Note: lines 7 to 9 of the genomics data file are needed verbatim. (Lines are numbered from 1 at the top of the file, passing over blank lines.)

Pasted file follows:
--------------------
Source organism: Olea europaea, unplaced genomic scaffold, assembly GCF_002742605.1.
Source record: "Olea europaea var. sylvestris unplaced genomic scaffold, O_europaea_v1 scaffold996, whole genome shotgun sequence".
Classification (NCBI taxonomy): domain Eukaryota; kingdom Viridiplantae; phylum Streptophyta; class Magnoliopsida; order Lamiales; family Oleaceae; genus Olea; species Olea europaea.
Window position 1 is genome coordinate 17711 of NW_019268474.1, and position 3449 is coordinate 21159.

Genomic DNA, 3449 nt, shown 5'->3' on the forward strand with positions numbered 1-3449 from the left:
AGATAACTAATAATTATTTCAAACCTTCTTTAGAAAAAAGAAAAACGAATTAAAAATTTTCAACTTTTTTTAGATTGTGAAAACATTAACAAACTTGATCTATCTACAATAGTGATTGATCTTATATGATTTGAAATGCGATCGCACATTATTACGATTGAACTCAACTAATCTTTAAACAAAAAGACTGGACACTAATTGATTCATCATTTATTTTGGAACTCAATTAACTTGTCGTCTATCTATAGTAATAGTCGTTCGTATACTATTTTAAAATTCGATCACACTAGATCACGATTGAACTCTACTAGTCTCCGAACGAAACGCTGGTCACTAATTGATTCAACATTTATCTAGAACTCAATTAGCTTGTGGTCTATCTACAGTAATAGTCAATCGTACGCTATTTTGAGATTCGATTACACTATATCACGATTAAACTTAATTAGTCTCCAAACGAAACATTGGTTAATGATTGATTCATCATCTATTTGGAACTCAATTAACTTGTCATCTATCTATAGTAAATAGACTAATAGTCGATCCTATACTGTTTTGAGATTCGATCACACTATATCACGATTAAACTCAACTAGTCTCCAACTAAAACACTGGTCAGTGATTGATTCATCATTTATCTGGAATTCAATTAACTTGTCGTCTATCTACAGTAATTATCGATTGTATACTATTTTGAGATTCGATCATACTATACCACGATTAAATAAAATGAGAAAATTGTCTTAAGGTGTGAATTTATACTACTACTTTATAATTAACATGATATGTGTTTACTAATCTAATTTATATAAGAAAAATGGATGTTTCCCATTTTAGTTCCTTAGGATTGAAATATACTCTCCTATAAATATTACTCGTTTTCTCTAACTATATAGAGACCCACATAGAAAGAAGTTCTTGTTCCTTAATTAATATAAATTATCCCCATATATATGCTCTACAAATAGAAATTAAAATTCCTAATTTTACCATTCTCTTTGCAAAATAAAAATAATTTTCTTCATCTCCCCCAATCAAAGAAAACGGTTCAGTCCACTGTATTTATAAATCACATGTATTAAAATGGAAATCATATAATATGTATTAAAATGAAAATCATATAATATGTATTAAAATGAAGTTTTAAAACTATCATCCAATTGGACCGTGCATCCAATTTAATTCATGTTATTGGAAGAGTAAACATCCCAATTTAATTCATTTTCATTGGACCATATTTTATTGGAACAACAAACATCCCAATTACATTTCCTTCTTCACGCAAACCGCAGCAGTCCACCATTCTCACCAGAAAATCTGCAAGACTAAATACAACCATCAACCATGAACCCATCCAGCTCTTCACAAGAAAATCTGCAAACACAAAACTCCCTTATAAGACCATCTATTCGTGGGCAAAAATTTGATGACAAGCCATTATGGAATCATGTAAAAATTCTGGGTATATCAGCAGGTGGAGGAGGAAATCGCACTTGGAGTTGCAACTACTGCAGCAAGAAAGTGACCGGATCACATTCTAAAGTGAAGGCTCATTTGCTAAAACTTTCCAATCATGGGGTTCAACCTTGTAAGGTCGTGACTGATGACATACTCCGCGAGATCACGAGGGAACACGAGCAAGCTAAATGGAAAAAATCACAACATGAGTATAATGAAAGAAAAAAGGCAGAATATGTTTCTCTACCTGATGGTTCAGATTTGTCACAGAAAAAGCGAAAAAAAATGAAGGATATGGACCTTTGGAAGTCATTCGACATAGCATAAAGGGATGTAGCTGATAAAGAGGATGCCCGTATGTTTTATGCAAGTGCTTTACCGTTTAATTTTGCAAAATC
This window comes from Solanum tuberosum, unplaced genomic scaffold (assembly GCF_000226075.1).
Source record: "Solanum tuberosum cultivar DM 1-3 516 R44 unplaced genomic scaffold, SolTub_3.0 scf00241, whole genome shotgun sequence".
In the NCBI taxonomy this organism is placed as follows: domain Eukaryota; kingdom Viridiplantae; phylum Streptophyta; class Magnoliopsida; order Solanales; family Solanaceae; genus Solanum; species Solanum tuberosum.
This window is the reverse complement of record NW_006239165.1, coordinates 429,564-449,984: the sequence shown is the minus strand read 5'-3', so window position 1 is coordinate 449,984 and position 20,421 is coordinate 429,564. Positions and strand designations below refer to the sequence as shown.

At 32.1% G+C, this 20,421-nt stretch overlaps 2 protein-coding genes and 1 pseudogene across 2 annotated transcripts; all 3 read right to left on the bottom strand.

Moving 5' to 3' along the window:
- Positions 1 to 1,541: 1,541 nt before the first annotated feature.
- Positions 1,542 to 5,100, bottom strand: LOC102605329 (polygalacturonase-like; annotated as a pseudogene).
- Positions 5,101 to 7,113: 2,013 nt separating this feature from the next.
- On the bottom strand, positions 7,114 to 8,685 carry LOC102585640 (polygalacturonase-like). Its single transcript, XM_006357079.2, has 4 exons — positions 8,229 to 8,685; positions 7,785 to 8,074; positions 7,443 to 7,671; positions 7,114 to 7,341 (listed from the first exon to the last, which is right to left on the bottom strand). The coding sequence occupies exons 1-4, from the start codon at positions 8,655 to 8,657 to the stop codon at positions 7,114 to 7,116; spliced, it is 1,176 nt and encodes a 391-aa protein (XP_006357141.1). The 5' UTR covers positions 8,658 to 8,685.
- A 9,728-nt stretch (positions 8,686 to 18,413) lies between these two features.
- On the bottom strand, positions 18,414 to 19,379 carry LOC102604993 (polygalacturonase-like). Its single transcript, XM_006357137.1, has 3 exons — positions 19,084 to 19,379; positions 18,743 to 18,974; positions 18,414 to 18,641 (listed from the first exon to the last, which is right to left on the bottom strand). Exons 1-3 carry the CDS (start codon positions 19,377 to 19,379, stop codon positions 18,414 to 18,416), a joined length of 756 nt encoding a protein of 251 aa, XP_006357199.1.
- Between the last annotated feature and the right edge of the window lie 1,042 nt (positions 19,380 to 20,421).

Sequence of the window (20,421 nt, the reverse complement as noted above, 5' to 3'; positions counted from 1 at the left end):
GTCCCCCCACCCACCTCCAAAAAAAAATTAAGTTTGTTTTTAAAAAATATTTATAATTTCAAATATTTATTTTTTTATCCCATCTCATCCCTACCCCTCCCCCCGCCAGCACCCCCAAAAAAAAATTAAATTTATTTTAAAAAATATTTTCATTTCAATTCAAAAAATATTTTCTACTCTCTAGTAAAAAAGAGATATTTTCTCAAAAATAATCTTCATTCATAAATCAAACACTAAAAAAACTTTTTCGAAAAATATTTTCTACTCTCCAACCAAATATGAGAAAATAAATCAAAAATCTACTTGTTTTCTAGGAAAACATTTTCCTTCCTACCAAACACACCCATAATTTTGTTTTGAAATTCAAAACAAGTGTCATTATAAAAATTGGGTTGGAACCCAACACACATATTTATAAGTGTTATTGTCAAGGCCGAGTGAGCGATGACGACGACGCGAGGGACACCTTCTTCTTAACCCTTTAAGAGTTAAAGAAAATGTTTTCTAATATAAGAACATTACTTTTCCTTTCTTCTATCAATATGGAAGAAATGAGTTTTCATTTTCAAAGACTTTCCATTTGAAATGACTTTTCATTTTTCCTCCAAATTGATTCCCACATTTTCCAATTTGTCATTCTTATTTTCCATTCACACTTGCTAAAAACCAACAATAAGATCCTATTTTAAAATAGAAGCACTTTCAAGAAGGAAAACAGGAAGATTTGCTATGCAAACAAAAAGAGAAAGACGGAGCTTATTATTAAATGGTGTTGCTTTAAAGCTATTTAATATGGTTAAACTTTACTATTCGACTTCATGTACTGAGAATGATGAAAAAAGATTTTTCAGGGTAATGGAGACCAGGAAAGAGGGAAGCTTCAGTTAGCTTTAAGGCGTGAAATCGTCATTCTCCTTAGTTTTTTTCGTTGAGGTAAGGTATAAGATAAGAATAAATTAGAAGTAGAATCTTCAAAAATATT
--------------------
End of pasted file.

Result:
This window comes from Solanum tuberosum, unplaced genomic scaffold (assembly GCF_000226075.1).
Source record: "Solanum tuberosum cultivar DM 1-3 516 R44 unplaced genomic scaffold, SolTub_3.0 scf00241, whole genome shotgun sequence".
In the NCBI taxonomy this organism is placed as follows: domain Eukaryota; kingdom Viridiplantae; phylum Streptophyta; class Magnoliopsida; order Solanales; family Solanaceae; genus Solanum; species Solanum tuberosum.